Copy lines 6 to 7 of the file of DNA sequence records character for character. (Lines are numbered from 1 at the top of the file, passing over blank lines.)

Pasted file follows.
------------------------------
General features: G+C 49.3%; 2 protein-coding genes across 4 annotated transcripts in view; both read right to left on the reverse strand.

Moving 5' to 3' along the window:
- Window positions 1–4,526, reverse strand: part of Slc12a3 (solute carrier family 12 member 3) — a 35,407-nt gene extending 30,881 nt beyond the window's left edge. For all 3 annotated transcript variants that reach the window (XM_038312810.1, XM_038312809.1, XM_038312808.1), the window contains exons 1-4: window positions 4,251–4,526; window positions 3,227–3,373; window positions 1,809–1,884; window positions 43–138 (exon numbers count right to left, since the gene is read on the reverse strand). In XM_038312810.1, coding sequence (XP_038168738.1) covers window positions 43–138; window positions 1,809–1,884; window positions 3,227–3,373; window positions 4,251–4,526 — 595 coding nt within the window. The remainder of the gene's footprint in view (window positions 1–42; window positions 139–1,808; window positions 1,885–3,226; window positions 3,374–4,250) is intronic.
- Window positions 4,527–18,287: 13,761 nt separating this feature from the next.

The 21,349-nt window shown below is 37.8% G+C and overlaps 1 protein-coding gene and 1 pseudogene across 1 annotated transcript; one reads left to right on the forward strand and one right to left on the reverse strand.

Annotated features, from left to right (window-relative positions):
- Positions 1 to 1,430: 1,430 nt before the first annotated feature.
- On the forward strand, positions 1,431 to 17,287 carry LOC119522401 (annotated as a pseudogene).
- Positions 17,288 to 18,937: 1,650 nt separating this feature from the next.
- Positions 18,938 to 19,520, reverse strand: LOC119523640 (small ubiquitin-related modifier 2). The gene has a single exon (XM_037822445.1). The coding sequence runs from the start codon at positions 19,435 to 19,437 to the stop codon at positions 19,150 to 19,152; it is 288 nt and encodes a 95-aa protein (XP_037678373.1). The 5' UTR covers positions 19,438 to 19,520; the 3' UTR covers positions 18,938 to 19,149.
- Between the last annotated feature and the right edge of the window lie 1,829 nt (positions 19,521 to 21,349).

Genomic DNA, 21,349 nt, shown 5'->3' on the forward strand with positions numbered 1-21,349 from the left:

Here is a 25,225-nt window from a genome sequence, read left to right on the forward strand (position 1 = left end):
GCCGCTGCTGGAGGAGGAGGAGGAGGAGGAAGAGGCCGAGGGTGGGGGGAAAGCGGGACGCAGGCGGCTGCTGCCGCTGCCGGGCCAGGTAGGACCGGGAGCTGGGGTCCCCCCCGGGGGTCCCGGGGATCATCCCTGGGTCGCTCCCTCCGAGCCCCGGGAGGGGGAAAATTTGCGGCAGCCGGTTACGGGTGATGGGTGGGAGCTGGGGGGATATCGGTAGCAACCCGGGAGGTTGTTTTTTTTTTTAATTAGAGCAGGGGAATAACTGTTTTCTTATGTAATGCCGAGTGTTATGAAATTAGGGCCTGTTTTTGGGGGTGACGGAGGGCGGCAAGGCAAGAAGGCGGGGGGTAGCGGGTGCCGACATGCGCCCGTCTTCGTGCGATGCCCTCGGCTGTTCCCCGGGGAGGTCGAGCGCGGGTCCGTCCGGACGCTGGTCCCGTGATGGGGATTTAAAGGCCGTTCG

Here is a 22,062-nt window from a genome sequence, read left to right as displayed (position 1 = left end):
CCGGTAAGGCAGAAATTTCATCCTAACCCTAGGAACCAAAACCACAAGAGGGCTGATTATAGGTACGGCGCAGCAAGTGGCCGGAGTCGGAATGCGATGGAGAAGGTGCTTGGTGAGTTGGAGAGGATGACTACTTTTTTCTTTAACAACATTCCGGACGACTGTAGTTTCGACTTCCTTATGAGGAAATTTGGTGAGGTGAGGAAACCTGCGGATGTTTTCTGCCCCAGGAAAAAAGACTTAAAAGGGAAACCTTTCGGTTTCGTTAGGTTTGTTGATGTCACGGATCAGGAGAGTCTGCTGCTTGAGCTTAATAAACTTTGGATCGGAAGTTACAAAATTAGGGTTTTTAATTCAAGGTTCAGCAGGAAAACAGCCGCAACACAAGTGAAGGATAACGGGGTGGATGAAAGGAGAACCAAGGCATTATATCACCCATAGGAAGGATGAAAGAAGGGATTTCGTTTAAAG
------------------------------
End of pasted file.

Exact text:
Annotated features, from left to right (window-relative positions):
- Positions 1 to 1,430: 1,430 nt before the first annotated feature.